LOS ANGELES — Few of Rachel Kushner’s artworks were purchased outright. While her Angelino Heights Craftsman-style home, where she lives with her husband, Jason Smith, and their son, Remy, may be an intimately scaled who’s who of contemporary art — including West Coast painters like James Hayward and Laura Owens and New Yorkers like Seth Price and Richard Prince — most of these pieces were received in exchange for her writing.
Ms. Kushner is best known for her wryly brooding novels — “Telex From Cuba” and “The Flamethrowers,” as well as “The Mars Room,” whose prose Dwight Garner of The New York Times compared to a “muscle car oozing down the side roads of your mind.” But she has simultaneously built a sideline as a feature writer on artists for publications like Artforum, as well as an essayist for exhibition catalogs.
When she came to New York from San Francisco in 1996, at 27, she became friends with the painter Alex Brown and subsequently took a deep dive into the downtown art scene. Even after entering Columbia’s M.F.A. writing program, she maintained this affinity: “Artists just seemed more fun and interesting to hang out with,” she said. “They knew a lot about music, they read architecture criticism, they read philosophy. I just felt like I always learned more from being around them socially.”
Barely veiled stand-ins for some of these artists — including Mr. Prince and the painter Ben Morea — appear in her fiction. Accordingly, Ms. Kushner doesn’t see her role as that of a traditionally objective critic: If she trades her writing for artwork, it’s because the artist is someone she admires, or already a friend.
“It’s not a coincidence that a lot of the work has a personal connection,” she said in an interview, gesturing to the drawings, photographs and collages in her living room.
These are edited excerpts from the conversation.
Tell me about this Wade Guyton piece.
I was at the LA Art Book Fair looking for a birthday present for my husband [a professor at the ArtCenter College of Design in Pasadena]. I saw this on the wall behind the table for Karma Books. It’s a page torn from a book Wade Guyton did — a reprint of a gay porn magazine which he then printed on [in color]. I asked about the price and it was a bit extravagant. Or, like, a lot extravagant. They called Karma’s owner, who said I could take it as long as I did some kind of project with them in the future. Well, that demonstrates my love to my husband. I’m signed on to do … something.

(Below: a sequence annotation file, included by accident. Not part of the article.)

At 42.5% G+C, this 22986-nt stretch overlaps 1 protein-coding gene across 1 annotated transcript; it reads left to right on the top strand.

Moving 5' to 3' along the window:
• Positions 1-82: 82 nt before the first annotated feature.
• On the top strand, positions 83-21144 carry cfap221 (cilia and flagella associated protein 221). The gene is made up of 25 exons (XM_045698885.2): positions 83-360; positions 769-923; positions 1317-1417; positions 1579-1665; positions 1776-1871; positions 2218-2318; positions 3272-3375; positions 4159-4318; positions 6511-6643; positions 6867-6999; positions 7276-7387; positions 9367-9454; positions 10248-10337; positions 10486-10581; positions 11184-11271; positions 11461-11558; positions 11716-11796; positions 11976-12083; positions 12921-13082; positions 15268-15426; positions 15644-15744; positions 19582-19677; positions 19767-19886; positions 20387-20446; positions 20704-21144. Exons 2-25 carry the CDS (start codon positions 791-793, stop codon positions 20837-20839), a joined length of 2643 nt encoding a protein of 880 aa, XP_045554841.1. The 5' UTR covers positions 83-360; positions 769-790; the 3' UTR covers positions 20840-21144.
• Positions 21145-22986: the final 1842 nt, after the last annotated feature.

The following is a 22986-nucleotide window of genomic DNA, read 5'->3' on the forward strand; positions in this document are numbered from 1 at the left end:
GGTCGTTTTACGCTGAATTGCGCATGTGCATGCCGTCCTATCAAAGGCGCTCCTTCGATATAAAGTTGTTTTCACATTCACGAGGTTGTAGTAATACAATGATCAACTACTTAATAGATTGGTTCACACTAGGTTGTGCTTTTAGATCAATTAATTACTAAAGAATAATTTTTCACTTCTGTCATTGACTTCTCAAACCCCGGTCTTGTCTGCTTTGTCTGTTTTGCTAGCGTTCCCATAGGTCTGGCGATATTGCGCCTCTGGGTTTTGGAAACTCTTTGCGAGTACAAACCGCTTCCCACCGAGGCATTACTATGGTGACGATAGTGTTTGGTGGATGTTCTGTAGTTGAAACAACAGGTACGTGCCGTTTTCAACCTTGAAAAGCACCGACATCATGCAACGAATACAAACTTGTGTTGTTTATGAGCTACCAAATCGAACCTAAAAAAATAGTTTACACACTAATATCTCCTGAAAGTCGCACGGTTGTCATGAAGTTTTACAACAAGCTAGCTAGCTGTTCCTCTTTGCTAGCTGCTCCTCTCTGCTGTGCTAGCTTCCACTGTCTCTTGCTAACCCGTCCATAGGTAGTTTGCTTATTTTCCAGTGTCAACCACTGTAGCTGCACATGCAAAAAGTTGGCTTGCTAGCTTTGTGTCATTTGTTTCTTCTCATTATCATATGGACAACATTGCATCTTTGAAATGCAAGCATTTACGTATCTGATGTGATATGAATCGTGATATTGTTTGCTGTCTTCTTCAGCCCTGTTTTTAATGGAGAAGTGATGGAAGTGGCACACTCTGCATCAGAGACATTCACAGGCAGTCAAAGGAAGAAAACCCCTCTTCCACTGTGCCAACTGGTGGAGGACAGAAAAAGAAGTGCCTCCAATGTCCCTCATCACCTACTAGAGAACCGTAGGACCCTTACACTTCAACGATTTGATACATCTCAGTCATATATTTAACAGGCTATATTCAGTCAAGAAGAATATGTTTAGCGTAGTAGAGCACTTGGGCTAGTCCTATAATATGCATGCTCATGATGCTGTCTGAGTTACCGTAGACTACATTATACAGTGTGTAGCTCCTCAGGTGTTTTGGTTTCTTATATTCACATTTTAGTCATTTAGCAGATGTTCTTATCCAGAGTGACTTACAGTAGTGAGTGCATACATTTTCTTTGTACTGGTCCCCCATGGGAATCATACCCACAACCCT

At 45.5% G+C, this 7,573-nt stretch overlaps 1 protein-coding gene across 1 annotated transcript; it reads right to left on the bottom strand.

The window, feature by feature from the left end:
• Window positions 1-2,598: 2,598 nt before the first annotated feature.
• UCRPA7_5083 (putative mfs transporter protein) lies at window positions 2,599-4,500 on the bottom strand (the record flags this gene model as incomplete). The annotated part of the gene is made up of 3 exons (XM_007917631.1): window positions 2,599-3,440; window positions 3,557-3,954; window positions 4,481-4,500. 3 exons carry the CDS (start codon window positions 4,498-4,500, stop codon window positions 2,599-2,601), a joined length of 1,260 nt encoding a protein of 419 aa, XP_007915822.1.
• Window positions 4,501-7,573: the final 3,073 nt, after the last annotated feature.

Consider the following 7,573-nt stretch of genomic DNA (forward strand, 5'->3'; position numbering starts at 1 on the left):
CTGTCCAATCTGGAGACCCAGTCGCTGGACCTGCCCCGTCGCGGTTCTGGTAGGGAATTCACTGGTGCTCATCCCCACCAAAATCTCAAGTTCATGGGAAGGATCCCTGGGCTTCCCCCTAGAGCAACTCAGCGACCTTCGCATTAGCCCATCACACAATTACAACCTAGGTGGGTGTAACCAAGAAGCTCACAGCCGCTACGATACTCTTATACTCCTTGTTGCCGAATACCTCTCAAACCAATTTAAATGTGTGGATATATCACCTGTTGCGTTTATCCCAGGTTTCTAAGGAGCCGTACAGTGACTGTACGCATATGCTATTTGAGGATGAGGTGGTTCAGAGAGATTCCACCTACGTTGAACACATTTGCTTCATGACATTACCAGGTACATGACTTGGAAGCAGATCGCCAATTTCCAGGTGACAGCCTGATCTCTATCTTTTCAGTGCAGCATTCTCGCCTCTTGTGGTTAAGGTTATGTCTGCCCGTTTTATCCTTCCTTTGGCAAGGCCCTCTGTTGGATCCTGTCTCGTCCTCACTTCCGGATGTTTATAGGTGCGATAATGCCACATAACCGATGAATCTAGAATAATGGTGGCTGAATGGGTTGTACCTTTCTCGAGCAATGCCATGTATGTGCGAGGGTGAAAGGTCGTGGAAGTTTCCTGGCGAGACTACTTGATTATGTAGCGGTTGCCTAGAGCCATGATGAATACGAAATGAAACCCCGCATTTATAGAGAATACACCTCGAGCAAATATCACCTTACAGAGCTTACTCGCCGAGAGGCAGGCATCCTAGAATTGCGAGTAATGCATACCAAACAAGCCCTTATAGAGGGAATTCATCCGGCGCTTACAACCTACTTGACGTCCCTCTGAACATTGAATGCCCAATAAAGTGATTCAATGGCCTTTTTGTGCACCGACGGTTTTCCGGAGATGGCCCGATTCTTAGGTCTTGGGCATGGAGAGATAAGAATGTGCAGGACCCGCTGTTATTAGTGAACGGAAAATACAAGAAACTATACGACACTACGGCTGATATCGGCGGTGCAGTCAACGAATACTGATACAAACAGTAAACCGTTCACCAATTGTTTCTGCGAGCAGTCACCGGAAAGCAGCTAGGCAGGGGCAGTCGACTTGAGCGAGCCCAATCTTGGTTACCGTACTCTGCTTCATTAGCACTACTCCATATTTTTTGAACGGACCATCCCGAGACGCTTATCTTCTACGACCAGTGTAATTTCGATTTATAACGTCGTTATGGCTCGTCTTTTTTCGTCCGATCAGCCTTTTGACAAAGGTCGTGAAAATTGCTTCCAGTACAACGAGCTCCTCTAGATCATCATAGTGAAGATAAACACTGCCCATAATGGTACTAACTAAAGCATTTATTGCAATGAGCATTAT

You have two paintings by Brown in your dining room, one of a slightly blurred tree and the other of the AT&T building in TriBeCa. What about this work appeals to you?
Well, what about Gerhard Richter’s work appeals to you? Not to be coy, but it’s very German. Alex’s grandfather was a German aerospace engineer, and they made a deal with him like they did with Wernher von Braun. He got to come to the United States and design rockets — and not be prosecuted for [World War II] war crimes. Alex was aware he carries the mantle of this inherited trauma. So I think he thought about Richter’s work a lot. But he’s also just an incredible painter with the nimble, delicate way this windowless “communications” building is rendered.
On that wall is a work by Kerry James Marshall with images of assassinated civil rights activists. Is it on cloth?
It’s a limited-edition pillowcase [laughing]. I bought it partly because I can’t afford a Kerry James Marshall painting, and partly because I saw the painting it’s taken from at LACMA [the Los Angeles County Museum of Art] with my father. My dad was looking at the faces, and he goes, “Oh, gee, that’s Mickey!” Mickey was his friend who went to Mississippi and was murdered by either state troopers or the Ku Klux Klan, or a combination.
Wait, was Mickey Michael Schwerner, who was killed in 1964 with James Chaney and Andrew Goodman?
Yes, they worked together in the civil rights movement, along with my mother. That’s why I loved this painting so much, because Marshall is a caretaker of history and of the sacrifices of these martyrs. I had it here with Alex’s paintings above it, before he died. And now it’s like Marshall’s also tending to the ghost of my friend.